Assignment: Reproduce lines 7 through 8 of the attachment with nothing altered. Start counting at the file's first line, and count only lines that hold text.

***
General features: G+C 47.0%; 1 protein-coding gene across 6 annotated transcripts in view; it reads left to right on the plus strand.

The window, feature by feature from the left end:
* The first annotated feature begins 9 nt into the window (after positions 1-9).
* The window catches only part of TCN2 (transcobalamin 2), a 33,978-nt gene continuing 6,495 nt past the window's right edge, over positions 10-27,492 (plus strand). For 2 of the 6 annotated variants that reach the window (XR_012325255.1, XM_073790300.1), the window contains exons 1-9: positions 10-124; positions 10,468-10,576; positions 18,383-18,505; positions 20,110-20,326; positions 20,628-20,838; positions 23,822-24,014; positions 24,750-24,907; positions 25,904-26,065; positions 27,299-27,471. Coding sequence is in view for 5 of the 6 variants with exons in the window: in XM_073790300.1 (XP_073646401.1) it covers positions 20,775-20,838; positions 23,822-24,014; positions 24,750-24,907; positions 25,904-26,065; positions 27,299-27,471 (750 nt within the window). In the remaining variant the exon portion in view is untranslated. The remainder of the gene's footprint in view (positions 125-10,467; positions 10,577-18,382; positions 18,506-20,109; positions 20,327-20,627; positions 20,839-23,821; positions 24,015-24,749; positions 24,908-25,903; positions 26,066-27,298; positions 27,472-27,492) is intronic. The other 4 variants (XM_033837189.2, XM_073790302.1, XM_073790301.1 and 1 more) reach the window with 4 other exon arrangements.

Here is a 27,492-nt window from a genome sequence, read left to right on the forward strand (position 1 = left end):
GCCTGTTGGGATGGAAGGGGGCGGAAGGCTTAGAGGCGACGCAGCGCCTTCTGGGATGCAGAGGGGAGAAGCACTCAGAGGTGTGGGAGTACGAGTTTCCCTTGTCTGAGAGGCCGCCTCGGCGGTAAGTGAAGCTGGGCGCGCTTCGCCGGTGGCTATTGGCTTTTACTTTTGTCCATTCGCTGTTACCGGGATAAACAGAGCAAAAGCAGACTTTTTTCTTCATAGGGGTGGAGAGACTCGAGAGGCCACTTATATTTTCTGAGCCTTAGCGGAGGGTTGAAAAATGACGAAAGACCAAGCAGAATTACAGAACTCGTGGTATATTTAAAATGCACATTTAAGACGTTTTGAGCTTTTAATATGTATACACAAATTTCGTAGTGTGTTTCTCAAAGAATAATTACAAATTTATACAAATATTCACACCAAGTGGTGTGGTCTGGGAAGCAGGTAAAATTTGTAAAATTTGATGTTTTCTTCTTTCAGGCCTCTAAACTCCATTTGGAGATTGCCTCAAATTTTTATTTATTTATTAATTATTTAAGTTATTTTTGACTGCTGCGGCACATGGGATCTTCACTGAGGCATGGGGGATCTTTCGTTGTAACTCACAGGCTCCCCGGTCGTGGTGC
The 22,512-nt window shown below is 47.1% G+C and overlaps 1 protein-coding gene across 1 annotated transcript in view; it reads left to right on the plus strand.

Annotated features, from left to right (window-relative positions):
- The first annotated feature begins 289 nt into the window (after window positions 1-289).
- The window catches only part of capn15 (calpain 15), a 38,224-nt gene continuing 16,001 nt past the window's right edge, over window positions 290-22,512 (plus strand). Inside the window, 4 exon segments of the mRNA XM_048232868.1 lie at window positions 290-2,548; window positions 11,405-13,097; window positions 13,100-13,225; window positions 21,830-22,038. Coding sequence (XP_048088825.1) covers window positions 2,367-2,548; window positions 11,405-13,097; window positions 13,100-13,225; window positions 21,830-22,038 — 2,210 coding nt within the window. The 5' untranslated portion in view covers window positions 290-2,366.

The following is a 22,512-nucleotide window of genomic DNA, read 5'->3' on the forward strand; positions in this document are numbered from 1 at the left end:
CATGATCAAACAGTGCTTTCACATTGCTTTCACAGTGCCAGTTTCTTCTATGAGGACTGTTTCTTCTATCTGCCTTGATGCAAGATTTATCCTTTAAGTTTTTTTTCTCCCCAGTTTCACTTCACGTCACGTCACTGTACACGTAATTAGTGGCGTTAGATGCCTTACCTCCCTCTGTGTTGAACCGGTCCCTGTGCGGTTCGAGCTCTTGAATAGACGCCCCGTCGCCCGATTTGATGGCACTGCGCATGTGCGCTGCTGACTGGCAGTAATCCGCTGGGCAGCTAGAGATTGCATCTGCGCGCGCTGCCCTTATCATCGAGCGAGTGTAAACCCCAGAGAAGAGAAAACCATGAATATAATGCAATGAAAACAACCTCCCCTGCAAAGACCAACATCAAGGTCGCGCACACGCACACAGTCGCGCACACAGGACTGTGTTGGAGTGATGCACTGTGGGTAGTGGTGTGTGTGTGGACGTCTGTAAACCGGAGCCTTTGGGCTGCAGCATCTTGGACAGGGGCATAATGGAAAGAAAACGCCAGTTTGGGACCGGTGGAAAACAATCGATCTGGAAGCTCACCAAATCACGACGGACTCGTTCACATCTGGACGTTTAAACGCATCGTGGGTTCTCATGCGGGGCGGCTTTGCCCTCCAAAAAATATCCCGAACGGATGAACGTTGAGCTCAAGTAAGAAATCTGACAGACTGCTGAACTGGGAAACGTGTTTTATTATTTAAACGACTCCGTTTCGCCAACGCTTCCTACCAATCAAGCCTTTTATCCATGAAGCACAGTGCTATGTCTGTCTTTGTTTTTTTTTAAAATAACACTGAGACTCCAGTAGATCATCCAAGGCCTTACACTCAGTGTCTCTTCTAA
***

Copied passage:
The 22,512-nt window shown below is 47.1% G+C and overlaps 1 protein-coding gene across 1 annotated transcript in view; it reads left to right on the plus strand.

Annotated features, from left to right (window-relative positions):